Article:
Most skippers I have heard of taking crew “for free” were older single men or women, who couldn’t handle the boat by themselves and who imagined they could get a cheap crew to boss around that way, or skippers so tyrannical, intolerant, racist, or sexist that they couldn’t find crew any other way. Another unfortunate, but very common situation (usually in combination with the ones above) is when a skipper, takes a crew all expenses paid in the hope of getting into their pants. It is a good idea to avoid those situations at all costs, even if the idea of getting laid by a sexy (older) skipper appeals to you, the dynamics on board are likely to be strained if you are paying for your passage with sex.

For a passage, most normal skippers will at the very least ask you to cover your food, travel to and from the boat, visas and other fees. A contribution toward fuel and harbor fees is also very frequent (and very fair). I’ve said it before, but the main thing to understand is that in most cases, you are not doing the skipper a favor by crewing with them short term. It is a mutual benefit. You are getting on the boat for a reason; you want to go sailing across that ocean, get that new experience, explore the area from a different perspective. They are offering you that opportunity on a boat they are paying a lot of money to maintain (and acquire) and there is no reason for you to consider the owner of the boat owes you anything for you crewing for them. Granted, they get company, help with the watches, and a little financial boost, but it is a more than fair exchange for welcoming you into their home, taking you sailing and for teaching you the ropes, not counting getting you to your destination.

Crewing on a boat short term is what is considered boat hitchhiking. It usually lasts for the duration of a passage only, skippers take hitchhikers mostly to have more people standing watch during passages and thus more sleep, but disembark their crew before they start cruising the islands, preferring to be on their own for that. A notable exception is the south pacific, as skippers often take crew for the whole trip from the Americas to Australia or New Zealand. If you actually want to spend some time cruising and enjoying remote destinations by sail, then you need to look for boats that are run as what is called a “shared cost.” It is different from merely chipping in for food and fuel, as would a hitchhiker on a passage. This is more along the lines of a bunch of friends organizing a trip together, one providing the boat and everybody sharing all the costs involved.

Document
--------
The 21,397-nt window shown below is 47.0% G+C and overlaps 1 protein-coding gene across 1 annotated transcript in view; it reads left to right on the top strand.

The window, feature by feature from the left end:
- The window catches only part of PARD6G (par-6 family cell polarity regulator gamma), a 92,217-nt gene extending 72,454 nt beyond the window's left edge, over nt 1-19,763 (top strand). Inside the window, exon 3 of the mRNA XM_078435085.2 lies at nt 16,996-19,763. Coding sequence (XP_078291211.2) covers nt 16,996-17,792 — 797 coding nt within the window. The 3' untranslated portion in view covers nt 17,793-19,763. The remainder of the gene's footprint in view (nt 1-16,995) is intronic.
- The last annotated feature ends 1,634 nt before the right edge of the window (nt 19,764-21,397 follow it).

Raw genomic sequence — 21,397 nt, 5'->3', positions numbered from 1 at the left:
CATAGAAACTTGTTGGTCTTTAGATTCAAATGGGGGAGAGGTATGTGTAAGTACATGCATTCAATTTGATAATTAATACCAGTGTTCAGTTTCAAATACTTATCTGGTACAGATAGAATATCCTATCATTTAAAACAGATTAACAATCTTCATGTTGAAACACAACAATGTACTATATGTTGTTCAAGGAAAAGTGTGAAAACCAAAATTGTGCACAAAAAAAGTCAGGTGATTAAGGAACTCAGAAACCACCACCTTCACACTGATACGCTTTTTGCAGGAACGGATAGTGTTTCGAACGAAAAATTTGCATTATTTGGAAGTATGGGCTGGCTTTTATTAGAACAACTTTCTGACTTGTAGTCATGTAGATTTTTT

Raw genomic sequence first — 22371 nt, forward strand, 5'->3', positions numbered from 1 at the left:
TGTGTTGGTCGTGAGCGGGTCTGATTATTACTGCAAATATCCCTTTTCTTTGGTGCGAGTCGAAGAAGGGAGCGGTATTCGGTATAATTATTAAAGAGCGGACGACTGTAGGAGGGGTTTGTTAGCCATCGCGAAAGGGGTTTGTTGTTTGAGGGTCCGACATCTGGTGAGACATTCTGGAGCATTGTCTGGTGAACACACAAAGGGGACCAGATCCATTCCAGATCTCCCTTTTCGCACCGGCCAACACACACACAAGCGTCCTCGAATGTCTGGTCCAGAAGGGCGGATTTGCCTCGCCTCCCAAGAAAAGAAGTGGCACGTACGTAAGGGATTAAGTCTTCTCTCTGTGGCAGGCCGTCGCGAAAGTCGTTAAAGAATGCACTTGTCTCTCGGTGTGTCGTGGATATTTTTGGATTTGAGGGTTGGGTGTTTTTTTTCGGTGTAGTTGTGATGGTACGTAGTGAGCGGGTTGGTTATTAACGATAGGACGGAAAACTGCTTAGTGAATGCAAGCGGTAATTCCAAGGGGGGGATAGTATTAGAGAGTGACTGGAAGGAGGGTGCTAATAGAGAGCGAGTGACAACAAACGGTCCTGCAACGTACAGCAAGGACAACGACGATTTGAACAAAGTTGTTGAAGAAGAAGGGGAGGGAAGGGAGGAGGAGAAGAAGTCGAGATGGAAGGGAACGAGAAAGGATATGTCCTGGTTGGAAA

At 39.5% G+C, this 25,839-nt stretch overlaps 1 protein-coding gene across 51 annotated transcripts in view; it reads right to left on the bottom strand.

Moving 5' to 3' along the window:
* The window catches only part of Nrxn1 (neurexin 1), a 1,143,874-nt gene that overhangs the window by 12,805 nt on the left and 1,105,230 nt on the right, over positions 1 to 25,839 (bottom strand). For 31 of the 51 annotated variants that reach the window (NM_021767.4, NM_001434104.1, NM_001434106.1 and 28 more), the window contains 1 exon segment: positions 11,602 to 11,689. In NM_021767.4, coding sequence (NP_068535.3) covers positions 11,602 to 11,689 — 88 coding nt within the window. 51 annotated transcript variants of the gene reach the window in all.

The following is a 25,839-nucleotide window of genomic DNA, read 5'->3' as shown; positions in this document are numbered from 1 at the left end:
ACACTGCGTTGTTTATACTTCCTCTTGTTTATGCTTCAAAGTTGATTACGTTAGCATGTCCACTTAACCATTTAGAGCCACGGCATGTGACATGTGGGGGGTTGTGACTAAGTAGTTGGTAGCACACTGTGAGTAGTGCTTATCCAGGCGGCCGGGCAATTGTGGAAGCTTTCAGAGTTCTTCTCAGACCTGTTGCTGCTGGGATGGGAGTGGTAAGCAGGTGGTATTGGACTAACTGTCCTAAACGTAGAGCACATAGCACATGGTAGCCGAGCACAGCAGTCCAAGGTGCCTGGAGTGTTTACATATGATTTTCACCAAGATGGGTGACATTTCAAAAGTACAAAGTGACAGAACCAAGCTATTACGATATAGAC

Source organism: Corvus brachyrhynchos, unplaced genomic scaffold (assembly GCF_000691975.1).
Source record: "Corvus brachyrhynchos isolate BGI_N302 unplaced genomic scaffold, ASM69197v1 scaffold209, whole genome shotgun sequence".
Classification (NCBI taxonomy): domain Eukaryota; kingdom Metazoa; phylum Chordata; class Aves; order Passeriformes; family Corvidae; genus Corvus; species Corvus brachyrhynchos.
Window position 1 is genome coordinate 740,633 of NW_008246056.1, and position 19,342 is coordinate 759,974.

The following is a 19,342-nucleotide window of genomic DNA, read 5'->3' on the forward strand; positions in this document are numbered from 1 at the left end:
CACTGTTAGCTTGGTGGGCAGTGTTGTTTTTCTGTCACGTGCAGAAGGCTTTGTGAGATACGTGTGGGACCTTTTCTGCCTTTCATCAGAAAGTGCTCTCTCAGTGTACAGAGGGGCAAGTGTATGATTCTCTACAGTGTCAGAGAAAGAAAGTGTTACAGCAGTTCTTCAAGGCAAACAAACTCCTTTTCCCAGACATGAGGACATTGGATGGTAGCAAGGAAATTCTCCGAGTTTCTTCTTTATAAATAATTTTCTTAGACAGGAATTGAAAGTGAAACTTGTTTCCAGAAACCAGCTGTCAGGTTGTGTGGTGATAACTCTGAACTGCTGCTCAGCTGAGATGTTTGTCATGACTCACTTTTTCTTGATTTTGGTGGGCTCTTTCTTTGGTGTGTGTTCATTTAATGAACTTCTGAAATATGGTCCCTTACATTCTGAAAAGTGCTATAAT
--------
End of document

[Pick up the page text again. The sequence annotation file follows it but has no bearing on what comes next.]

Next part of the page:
Shared Costs
The concept of “shared cost” is to calculate every single cost involved in taking the trip, including putting the boat back in its original shape after the trip/passage, and dividing those costs between the people who use the boat. Since some might not stay for the whole trip, a way to make it fair is to determine how much it costs per person per week to run the ship and have a set contribution. Some boats do it per day, some per month, but I find that per week is the easiest to manage.

There are one-time expenses can be shared fairly that way. For example the fuel bill, fuel is bought at the beginning of the trip and stored in the tank to be used as needed, so a crewmember who joins on the second half of the trip (after the fuel was purchased), they should reimburse the others the cost of the fuel used while they were aboard. Add the other various expenses together and you have the total per week each person has to cover, providing a very fair and simple contribution system even when people come and go. The weekly contribution covers everything (fuel, harbor fees, maintenance costs, et cetera) but not the food.

It is much simpler and easier to share the food separately, lest the crew starts complaining that the skipper doesn’t spend enough of the boat money on fancy foods. If the food is included in the boat expenses, too often the crew is more likely to think there should be more food or better quality food. If the food is shared separately, the problem doesn’t exist as everybody knows exactly how much goes into the food bills and it removes the potential for complaints or hard feelings.

The costs should not be excessive since “shared costs” is not chartering. They vary from boat to boat, depending on the overall costs involved, the location, type of boat, but the skipper should make it clear from the very beginning. As a rule, the bigger the boat the higher the costs, but with more crew, the costs are divided between more people. The smaller the boat, the less the costs will be but there will be less people to split the expenses. However, the contribution remains pretty standard for most normal cruising boats, small or large (tall ships are a different matter as their costs are astronomical and they are usually run as a business).